And can it be then, brethren, that the blessing of our Christian profession consists in this, that we have acquired a patience of whatever hates God and rises up against him, which David had not? Assuredly our, Christian profession then does not mean the following the example of our Saviour Christ, and being like him? It is something the most opposite of this. For do you discover in him any sign of this patience, this tolerance? You are told that when he was reviled, he reviled not again; when he suffered, he threatened not. You hear that he bore the contradiction of sinners against himself; you hear that he ate and drank with publicans and sinners, whom the religious men of the day considered it a defilement to approach. But do you not hear of his making a scourge of small thongs and driving out of the Temple those who sold and bought there? Do you not find him denouncing the Scribes and Pharisees as hypocrites and whited sepulchres?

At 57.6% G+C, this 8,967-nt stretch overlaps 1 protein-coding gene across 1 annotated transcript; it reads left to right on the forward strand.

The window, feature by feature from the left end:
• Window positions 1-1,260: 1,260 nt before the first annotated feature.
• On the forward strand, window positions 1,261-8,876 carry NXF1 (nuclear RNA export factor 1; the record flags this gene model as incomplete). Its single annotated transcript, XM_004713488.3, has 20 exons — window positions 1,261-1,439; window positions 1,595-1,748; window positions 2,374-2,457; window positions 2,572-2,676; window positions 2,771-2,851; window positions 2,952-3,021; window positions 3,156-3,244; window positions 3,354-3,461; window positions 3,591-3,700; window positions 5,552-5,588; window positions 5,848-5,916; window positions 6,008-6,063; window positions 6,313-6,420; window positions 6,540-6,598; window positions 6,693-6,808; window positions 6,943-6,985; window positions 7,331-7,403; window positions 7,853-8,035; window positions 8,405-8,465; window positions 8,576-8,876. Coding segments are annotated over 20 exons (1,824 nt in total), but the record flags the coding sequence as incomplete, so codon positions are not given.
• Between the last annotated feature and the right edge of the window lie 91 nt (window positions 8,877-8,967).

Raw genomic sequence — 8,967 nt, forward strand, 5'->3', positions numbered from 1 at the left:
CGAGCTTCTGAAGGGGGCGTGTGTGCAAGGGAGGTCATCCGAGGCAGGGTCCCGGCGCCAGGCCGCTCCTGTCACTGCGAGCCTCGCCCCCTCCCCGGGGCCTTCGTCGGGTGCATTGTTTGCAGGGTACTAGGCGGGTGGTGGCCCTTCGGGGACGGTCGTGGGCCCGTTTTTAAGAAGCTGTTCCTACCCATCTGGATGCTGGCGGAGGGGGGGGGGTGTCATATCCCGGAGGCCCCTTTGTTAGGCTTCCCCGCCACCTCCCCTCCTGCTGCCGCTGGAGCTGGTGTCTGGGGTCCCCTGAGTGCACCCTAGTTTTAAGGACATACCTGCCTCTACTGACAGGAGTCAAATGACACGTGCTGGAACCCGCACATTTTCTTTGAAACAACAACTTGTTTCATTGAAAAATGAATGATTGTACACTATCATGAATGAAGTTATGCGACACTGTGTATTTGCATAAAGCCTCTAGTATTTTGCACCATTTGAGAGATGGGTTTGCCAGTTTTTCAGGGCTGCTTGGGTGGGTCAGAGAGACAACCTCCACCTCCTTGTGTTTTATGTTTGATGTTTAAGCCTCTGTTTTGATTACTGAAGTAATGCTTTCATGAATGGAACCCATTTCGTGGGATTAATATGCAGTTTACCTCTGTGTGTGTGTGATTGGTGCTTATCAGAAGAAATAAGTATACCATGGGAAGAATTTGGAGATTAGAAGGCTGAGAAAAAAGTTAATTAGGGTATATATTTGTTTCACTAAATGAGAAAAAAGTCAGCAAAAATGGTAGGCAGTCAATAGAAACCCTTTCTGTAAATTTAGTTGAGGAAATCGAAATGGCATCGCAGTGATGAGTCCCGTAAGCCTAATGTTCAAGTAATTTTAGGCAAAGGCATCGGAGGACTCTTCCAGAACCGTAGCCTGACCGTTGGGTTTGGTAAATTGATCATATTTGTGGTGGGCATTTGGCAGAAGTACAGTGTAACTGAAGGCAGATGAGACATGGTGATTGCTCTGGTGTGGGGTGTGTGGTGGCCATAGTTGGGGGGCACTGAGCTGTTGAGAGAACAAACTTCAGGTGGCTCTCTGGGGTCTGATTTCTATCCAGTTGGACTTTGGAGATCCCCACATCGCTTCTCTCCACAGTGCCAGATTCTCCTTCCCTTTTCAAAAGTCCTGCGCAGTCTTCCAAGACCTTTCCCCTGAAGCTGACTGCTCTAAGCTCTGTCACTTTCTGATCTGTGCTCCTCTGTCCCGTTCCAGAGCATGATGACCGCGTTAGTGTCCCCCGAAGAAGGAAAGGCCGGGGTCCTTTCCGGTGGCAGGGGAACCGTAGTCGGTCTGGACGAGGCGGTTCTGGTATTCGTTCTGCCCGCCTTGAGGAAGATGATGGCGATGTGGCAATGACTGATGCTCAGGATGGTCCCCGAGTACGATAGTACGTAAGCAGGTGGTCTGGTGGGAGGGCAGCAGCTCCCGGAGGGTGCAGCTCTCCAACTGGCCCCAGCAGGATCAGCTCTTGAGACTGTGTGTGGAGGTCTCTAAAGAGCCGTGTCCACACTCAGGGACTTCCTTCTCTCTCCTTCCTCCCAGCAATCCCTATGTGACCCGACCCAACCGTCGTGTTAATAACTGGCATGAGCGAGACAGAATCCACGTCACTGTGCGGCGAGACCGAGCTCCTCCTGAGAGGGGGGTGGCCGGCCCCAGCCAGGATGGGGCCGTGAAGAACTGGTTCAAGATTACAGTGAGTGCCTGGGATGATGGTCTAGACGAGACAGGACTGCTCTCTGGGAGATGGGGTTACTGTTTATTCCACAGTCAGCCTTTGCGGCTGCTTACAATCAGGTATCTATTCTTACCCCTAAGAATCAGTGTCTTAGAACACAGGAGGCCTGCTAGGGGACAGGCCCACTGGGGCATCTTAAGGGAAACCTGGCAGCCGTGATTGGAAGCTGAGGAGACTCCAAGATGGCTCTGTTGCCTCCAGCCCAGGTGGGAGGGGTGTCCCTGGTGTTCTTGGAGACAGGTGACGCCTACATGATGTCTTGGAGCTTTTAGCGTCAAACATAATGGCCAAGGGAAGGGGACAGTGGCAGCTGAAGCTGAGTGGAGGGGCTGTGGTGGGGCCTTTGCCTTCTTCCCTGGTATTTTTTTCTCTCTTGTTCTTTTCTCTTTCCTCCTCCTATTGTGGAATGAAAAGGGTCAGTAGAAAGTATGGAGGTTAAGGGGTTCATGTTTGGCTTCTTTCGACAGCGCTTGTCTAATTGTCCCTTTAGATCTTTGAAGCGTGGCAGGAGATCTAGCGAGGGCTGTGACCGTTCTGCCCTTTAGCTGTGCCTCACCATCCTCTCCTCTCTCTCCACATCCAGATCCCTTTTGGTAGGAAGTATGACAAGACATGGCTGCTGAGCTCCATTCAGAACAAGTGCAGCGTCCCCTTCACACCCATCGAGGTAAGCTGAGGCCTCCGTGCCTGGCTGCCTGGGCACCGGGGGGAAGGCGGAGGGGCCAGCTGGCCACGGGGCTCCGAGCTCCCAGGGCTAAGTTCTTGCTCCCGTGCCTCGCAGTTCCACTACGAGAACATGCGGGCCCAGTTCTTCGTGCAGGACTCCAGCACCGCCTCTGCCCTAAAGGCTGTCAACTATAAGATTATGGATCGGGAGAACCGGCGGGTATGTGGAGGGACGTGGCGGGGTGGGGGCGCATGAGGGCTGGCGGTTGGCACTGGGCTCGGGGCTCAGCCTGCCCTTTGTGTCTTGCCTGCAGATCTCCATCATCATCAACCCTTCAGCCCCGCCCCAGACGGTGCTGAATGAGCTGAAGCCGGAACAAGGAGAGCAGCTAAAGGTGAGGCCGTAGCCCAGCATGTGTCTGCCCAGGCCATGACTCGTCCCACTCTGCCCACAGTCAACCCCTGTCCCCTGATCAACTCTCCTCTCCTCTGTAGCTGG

“Do not I hate them that hate you, Father? Am I not grieved with them that rise up against you?” was the language of the Master far more fully than of the servant; it expressed far more thoroughly the spirit of his life.

He was engaged in a conflict to blood against evil, in a death-struggle whether it should put out the light of the world, or whether that light should prevail against it. And since he ascended on high he has been carrying on the same death-struggle in his Church and members, a struggle in which he tells us we must all engage, on one side or the other.

What means then this notion which we seem to have taken up, that we are better than our forefathers because we hate less strenuously? Does it mean that there is nothing left in the world which deserves to be hated? Does it mean that Christianity or refinement or civilisation or science or mechanical achievements or aesthetics or anything else we reverence, has put an end to pride and malice or cruelty? Does it mean that there are no scandals and abominations in the nation? No fierce party-spirit, no lying, in the Church? Does it mean that people are everywhere worshipping the God of truth and love, that they are not worshipping the evil spirit of falsehood and ill-will?